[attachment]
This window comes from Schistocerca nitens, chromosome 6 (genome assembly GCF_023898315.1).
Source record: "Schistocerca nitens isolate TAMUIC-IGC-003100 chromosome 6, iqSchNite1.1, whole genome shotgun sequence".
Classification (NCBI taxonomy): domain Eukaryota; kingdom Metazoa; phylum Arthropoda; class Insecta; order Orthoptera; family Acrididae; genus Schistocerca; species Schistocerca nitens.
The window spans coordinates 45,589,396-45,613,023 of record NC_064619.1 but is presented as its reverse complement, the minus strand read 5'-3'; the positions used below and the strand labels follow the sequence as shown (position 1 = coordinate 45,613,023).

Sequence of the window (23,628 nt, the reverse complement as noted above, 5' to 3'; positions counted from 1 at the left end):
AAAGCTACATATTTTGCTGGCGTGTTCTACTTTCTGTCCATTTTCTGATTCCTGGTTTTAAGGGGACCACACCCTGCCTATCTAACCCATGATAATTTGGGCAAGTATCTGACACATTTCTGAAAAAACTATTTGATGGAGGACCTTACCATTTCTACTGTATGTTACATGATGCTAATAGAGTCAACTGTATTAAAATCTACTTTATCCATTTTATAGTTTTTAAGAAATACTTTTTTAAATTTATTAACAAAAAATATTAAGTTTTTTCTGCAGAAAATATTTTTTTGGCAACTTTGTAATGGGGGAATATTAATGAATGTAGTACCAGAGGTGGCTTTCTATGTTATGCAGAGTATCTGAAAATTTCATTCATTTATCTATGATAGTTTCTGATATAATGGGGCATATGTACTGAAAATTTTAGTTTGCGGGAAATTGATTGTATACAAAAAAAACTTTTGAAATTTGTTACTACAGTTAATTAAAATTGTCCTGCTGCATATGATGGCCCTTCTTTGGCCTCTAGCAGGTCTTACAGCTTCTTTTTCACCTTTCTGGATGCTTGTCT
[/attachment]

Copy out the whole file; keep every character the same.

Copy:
This window comes from Schistocerca nitens, chromosome 6 (genome assembly GCF_023898315.1).
Source record: "Schistocerca nitens isolate TAMUIC-IGC-003100 chromosome 6, iqSchNite1.1, whole genome shotgun sequence".
Classification (NCBI taxonomy): domain Eukaryota; kingdom Metazoa; phylum Arthropoda; class Insecta; order Orthoptera; family Acrididae; genus Schistocerca; species Schistocerca nitens.
The window spans coordinates 45,589,396-45,613,023 of record NC_064619.1 but is presented as its reverse complement, the minus strand read 5'-3'; the positions used below and the strand labels follow the sequence as shown (position 1 = coordinate 45,613,023).

Sequence of the window (23,628 nt, the reverse complement as noted above, 5' to 3'; positions counted from 1 at the left end):
AAAGCTACATATTTTGCTGGCGTGTTCTACTTTCTGTCCATTTTCTGATTCCTGGTTTTAAGGGGACCACACCCTGCCTATCTAACCCATGATAATTTGGGCAAGTATCTGACACATTTCTGAAAAAACTATTTGATGGAGGACCTTACCATTTCTACTGTATGTTACATGATGCTAATAGAGTCAACTGTATTAAAATCTACTTTATCCATTTTATAGTTTTTAAGAAATACTTTTTTAAATTTATTAACAAAAAATATTAAGTTTTTTCTGCAGAAAATATTTTTTTGGCAACTTTGTAATGGGGGAATATTAATGAATGTAGTACCAGAGGTGGCTTTCTATGTTATGCAGAGTATCTGAAAATTTCATTCATTTATCTATGATAGTTTCTGATATAATGGGGCATATGTACTGAAAATTTTAGTTTGCGGGAAATTGATTGTATACAAAAAAAACTTTTGAAATTTGTTACTACAGTTAATTAAAATTGTCCTGCTGCATATGATGGCCCTTCTTTGGCCTCTAGCAGGTCTTACAGCTTCTTTTTCACCTTTCTGGATGCTTGTCT